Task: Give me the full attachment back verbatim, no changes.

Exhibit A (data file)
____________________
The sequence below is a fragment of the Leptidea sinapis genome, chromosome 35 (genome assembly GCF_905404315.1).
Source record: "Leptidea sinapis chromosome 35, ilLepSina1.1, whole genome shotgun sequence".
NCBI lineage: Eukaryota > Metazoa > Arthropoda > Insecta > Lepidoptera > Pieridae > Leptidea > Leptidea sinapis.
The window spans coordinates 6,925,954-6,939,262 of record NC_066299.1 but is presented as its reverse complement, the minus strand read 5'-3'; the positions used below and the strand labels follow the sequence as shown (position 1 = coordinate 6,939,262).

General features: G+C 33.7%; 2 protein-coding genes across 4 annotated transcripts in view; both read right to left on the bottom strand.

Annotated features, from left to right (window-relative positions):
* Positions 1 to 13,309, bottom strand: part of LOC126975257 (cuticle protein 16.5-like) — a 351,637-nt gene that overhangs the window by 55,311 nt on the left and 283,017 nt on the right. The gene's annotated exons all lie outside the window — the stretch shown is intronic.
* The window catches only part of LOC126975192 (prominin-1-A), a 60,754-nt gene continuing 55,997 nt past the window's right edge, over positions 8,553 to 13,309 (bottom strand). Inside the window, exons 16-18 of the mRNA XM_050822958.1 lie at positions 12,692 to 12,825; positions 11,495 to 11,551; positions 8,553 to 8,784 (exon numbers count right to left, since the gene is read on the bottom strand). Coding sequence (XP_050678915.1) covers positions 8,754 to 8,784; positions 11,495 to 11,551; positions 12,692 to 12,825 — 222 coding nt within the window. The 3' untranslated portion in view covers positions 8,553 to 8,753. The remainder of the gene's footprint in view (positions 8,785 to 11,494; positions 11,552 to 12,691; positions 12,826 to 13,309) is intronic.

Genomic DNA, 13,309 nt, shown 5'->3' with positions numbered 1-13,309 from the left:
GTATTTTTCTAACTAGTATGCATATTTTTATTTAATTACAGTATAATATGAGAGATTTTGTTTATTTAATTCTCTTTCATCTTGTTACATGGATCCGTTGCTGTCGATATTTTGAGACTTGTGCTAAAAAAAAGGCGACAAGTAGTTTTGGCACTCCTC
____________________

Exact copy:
The sequence below is a fragment of the Leptidea sinapis genome, chromosome 35 (genome assembly GCF_905404315.1).
Source record: "Leptidea sinapis chromosome 35, ilLepSina1.1, whole genome shotgun sequence".
NCBI lineage: Eukaryota > Metazoa > Arthropoda > Insecta > Lepidoptera > Pieridae > Leptidea > Leptidea sinapis.
The window spans coordinates 6,925,954-6,939,262 of record NC_066299.1 but is presented as its reverse complement, the minus strand read 5'-3'; the positions used below and the strand labels follow the sequence as shown (position 1 = coordinate 6,939,262).

General features: G+C 33.7%; 2 protein-coding genes across 4 annotated transcripts in view; both read right to left on the bottom strand.

Annotated features, from left to right (window-relative positions):
* Positions 1 to 13,309, bottom strand: part of LOC126975257 (cuticle protein 16.5-like) — a 351,637-nt gene that overhangs the window by 55,311 nt on the left and 283,017 nt on the right. The gene's annotated exons all lie outside the window — the stretch shown is intronic.
* The window catches only part of LOC126975192 (prominin-1-A), a 60,754-nt gene continuing 55,997 nt past the window's right edge, over positions 8,553 to 13,309 (bottom strand). Inside the window, exons 16-18 of the mRNA XM_050822958.1 lie at positions 12,692 to 12,825; positions 11,495 to 11,551; positions 8,553 to 8,784 (exon numbers count right to left, since the gene is read on the bottom strand). Coding sequence (XP_050678915.1) covers positions 8,754 to 8,784; positions 11,495 to 11,551; positions 12,692 to 12,825 — 222 coding nt within the window. The 3' untranslated portion in view covers positions 8,553 to 8,753. The remainder of the gene's footprint in view (positions 8,785 to 11,494; positions 11,552 to 12,691; positions 12,826 to 13,309) is intronic.

Genomic DNA, 13,309 nt, shown 5'->3' with positions numbered 1-13,309 from the left:
GTATTTTTCTAACTAGTATGCATATTTTTATTTAATTACAGTATAATATGAGAGATTTTGTTTATTTAATTCTCTTTCATCTTGTTACATGGATCCGTTGCTGTCGATATTTTGAGACTTGTGCTAAAAAAAAGGCGACAAGTAGTTTTGGCACTCCTC